3.39 At the public hearing of 22 July 1986 ACTION advised

the Committee that it had been asked to consider subcontracting the school bus service. A witness commented that:

... it has some attraction for the accountants

because they would say that if we contract out

this sort of business we will be able to do it

more cheaply.4

3.40 However, ACTION also had reservations as to how much

cheaper private operators would be.

3.41 The overall view was that the demands of the peak

periods for school services would make it difficult for a private operator to provide all school bus requirements. The Department reiterated that the operation of school buses was a specific issue for consideration by the Joint Study.

3.42 The Committee noted the Department's views. While the Committee did not seek private operators' views on these issues it became aware that private operators would welcome an

opportunity to provide these services. It was not clear to the Committee whether the Schools Authority or ACTION had fully investigated the viability of the use of the private sector and where the responsibility for the management of the school bus

service might lie in the event that other operators became

involved.

3.43 The Schools Authority was generally satisfied with the school bus service provided by ACTION and noted that in some instances it had been necessary to use private contractors.4 5 6 The Authority had considered using private contractors but after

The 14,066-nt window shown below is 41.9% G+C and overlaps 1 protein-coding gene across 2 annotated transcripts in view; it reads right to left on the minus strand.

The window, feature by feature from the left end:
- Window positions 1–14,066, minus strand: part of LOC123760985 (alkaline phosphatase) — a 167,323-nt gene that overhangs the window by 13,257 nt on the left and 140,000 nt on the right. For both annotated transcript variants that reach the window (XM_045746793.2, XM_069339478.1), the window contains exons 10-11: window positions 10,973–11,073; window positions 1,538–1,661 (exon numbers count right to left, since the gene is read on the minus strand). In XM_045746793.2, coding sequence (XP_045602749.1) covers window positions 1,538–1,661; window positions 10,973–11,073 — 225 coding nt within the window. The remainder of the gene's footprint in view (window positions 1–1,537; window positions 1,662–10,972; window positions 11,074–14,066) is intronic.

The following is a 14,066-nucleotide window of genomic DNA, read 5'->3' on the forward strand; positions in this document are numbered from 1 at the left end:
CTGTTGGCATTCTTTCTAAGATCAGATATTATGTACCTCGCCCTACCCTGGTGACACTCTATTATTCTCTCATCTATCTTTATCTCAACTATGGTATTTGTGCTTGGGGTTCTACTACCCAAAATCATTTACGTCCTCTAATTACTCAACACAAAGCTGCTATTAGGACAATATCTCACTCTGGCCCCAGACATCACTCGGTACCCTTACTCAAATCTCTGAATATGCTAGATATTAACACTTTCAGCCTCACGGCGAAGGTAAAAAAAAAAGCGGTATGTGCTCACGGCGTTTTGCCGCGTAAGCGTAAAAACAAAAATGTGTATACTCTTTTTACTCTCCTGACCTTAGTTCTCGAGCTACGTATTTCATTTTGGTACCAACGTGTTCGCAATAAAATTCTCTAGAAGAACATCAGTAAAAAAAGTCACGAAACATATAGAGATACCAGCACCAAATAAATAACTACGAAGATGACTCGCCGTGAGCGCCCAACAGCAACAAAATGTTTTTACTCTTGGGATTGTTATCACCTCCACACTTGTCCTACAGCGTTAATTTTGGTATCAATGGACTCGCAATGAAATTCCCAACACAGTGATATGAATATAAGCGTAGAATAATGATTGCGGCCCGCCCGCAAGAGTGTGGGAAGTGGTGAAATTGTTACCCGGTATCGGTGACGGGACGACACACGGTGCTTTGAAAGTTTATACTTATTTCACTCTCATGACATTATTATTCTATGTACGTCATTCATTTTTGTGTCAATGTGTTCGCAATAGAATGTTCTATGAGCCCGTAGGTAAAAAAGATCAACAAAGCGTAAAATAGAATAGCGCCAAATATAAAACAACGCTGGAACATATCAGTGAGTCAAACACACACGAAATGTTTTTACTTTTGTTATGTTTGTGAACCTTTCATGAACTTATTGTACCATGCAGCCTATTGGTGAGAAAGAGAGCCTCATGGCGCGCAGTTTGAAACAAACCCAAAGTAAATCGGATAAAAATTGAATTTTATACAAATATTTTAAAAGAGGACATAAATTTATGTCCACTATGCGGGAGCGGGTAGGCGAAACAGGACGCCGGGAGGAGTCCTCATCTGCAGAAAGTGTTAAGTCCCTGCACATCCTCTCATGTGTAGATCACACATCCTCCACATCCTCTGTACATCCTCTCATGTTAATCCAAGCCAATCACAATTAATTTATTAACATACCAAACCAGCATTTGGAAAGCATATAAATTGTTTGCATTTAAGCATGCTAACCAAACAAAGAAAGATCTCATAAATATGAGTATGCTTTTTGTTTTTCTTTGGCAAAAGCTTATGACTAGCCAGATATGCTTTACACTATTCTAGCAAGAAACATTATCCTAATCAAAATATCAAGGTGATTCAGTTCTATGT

discussions with ACTION found the proposal not viable.

3.44 The Schools Authority advised the Committee that only one third of school services provided to the Authority were for government schools with the majority being for non-government schools. However, many services catered for schools in both

categories.®

Committee Conclusions and Recommendations

3.45 The Committee notes that the charging problems

identified by Audit have been considered by ACTION and are currently under examination. The Committee understands that a new formula is being developed and will soon be in use.

4. Minutes of Evidence, op cit., p 111. 5. PAC File 1986/16 , Part A/1. 6. Ibid.

37

3.46 The Committee concludes there is scope for some private operators. Existing privately operated services demonstrate this. Furthermore, the Committee is aware of successful privately operated school services elsewhere.

3.47 The Committee notes that ACTION has reservations

concerning the wide use of private operators but believes there to be merit in further examining the matter, particularly when such operators may be able to provide a similar service more cheaply and when ACTION is facing a period of increasing demand for its normal route services.

3.48 While the Committee is aware the Joint Study is

investigating a wide range of issues in relation to school bus travel it believes steps should be taken to assess the interest of existing private operators and recommends that:

the ACT Schools Authority, in conjunction with the Catholic Education Office, the Education Branch of the Department of Territories and the appropriate transport policy branch of the Department, develop a strategy and seek

expressions of interest from any interested body, including ACTION, to tender for the

provision of school bus services for schools covered by the Authority's stated policy.

38

CHAPTER 4

FLEET OPERATIONS

. Shift Arrangements . Resource Scheduling . Acquisitions Policy

Shift Arrangements

4.1 ACTION bus drivers work under an award whereby they may be allocated only single unbroken shifts and be paid a minimum payment for an eight hour day.